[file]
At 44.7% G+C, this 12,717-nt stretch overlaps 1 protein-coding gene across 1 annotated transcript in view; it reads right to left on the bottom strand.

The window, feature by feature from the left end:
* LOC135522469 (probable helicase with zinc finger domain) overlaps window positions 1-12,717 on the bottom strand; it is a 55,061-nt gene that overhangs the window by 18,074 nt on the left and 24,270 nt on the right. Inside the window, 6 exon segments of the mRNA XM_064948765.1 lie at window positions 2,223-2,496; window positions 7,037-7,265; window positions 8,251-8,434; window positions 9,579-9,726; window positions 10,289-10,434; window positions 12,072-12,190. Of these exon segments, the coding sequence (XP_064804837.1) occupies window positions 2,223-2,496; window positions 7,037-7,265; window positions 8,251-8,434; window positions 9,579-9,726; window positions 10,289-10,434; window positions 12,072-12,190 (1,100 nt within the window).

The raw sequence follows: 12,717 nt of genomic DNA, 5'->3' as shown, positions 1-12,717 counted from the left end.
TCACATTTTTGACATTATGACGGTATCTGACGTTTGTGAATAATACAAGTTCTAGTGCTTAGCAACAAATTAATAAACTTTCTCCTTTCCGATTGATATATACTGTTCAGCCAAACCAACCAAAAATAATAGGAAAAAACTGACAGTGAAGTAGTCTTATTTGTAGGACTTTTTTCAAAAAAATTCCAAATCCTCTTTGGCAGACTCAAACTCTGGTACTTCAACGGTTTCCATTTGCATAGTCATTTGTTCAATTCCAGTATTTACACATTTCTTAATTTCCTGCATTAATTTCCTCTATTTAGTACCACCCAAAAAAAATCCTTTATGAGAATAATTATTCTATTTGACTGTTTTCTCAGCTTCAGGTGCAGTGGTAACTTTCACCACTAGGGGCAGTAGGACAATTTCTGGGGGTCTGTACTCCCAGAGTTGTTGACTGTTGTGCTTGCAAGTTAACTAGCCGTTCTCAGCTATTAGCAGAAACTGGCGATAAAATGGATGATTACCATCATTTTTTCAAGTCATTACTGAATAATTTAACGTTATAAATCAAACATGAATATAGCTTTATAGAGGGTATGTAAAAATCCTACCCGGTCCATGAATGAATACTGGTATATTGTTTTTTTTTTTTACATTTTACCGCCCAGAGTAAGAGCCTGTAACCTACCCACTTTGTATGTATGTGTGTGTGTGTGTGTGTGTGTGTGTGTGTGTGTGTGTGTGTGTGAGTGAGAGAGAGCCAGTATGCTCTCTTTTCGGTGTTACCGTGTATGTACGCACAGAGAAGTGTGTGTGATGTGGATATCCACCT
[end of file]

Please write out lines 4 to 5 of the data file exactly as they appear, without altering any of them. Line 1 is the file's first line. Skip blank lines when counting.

The raw sequence follows: 12,717 nt of genomic DNA, 5'->3' as shown, positions 1-12,717 counted from the left end.
TCACATTTTTGACATTATGACGGTATCTGACGTTTGTGAATAATACAAGTTCTAGTGCTTAGCAACAAATTAATAAACTTTCTCCTTTCCGATTGATATATACTGTTCAGCCAAACCAACCAAAAATAATAGGAAAAAACTGACAGTGAAGTAGTCTTATTTGTAGGACTTTTTTCAAAAAAATTCCAAATCCTCTTTGGCAGACTCAAACTCTGGTACTTCAACGGTTTCCATTTGCATAGTCATTTGTTCAATTCCAGTATTTACACATTTCTTAATTTCCTGCATTAATTTCCTCTATTTAGTACCACCCAAAAAAAATCCTTTATGAGAATAATTATTCTATTTGACTGTTTTCTCAGCTTCAGGTGCAGTGGTAACTTTCACCACTAGGGGCAGTAGGACAATTTCTGGGGGTCTGTACTCCCAGAGTTGTTGACTGTTGTGCTTGCAAGTTAACTAGCCGTTCTCAGCTATTAGCAGAAACTGGCGATAAAATGGATGATTACCATCATTTTTTCAAGTCATTACTGAATAATTTAACGTTATAAATCAAACATGAATATAGCTTTATAGAGGGTATGTAAAAATCCTACCCGGTCCATGAATGAATACTGGTATATTGTTTTTTTTTTTTACATTTTACCGCCCAGAGTAAGAGCCTGTAACCTACCCACTTTGTATGTATGTGTGTGTGTGTGTGTGTGTGTGTGTGTGTGTGTGTGTGTGTGTGAGTGAGAGAGAGCCAGTATGCTCTCTTTTCGGTGTTACCGTGTATGTACGCACAGAGAAGTGTGTGTGATGTGGATATCCACCT